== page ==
The median follow-up in our study was
24 months, and the percentage of pa-
Annals of Surgery Volume 245, Number 5, May 2007 825
tients with malignancy can only increase
as follow-up continues. We would like
to highlight, however, that the 11 pa-
tients with malignancy who were ini-
tially followed radiographically (11 of
349, 3%) consisted of 8 patients with
adenocarcinoma and 3 patients with
neuroendocrine tumors. We would an-
ticipate that any cystic lesion truly asso-
ciated with pancreatic adenocarcinoma
would demonstrate some progression
within 24 months. We would also high-
light that no patient with a malignant
mucinous tumor underwent delayed re-
section. With longer follow-up, addi-
tional lesions may develop changes that
prompt resection; however, many of
these may also be resected prior to the
development of malignancy.
There were very few patients
(n 38, 7%) in this study with a history
of pancreatitis, and this certainly reflects
the referral bias of our institution. We
did not exclude these patients because
they comprised a significant minority of the
overall group, and the level of certainty as to
whether the lesion represented a pseudocyst
or cystic neoplasm was variable. In addition,
several of these patients presented with an
episode of pancreatitis, were resected, and
were discovered to have a malignant pro-
cess. Certainly, our approach toward patients
with presumed pseudocyst is different from
the approach toward patients with cystic
neoplasms. However, since such a small
percentage of patients in this study group
had pancreatitis, we did not find this to be
associated with management.
We do not have enough data to
comment on the value of serum markers.
Patients with dilation of the main pan-
creatic duct are typically considered to
have main-duct intraductal papillary
mucinous neoplasm (IPMN), which has
a high rate of invasive malignancy, or
pancreatic adenocarcinoma not in asso-
ciation with IPMN. Both of these groups
of patients are not typically labeled as
“cystic lesions of the pancreas” and are
treated with resection. The primary
characteristics listed in the decision tree
analysis included the presence of a solid
component and cyst size. Resection was
performed in 80 of the 105 patients with
solid component, and malignancy was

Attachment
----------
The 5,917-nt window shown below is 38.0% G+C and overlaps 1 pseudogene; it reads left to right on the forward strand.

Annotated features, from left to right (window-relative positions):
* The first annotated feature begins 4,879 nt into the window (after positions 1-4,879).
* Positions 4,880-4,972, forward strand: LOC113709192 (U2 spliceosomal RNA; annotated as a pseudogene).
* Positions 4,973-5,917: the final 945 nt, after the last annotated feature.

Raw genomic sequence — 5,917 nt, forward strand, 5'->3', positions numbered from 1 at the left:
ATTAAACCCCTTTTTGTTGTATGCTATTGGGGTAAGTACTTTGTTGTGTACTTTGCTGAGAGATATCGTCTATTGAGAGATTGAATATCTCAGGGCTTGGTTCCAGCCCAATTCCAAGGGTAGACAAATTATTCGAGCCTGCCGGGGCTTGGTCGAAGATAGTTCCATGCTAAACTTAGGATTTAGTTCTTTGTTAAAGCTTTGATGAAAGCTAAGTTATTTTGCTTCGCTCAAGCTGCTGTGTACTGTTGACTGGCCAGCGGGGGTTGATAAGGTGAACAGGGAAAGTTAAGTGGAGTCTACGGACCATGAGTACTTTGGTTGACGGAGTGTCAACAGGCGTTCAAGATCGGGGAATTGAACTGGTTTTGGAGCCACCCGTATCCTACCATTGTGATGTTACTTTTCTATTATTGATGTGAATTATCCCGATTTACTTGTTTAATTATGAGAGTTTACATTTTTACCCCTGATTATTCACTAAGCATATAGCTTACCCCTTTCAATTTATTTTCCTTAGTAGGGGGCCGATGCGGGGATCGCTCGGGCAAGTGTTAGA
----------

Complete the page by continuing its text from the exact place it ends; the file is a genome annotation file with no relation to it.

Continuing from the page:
identified in 22 of these patients (28%).
The radiographic diameter of the lesions
without a solid component was 2.5 cm
in 309 patients; and in 272 of these
patients, radiographic follow-up was
performed. Within this group of 272
patients, subsequent malignancy has
been identified in 8 patients (3%).
We agree with Dr. Goh’s recom-
mendations for the management of small
(3 cm) mucinous lesions. Similar to Dr
Goh’s group, we have not encountered
invasive malignancy in any mucinous cyst
3 cm, and this is similar to other re-
ported series.
Our goal in initiating this
project was to help identify a group of pa-
tients with cystic lesions who have a risk of
malignancy that is less than the risk of mor-
tality from pancreatectomy, and this group
of patients appears to fit into this category. It
must be emphasized, however, that these
lesions do have malignant potential and
must be followed radiographically. We are
encouraged by the fact that no patient with a
malignant mucinous tumor underwent de-
layed resection, and we think that, with care-
ful follow-up, we may be able to selectively
resect those mucinous lesions progressing
toward malignancy.
Peter J. Allen, MD
Murray F. Brennan, MD
Memorial Sloan-Kettering Cancer Center
New York, NY
1. Sahani DV, Saokar A, Hahn PF, et al. Pancreatic
cysts 3 cm or smaller: how aggressive should
treatment be? Radiology. 2006;238:912–919.
2. Zamboni G, Scarpa A, Bogina G, et al.
Mucinous cystic tumors of the pancreas: clini-
copathological features, prognosis, and rela-
tionship to other mucinous cystic tumors.
Am J Surg Pathol. 1999;23:410 422.
A Selective Approach
to the Resection of
Cystic Lesions of the
Pancreas: Results From
539 Consecutive
To the Editor:
e read with interest the recent ar-
ticle by Allen et al on pancreatic
cysts, which discusses the role of non-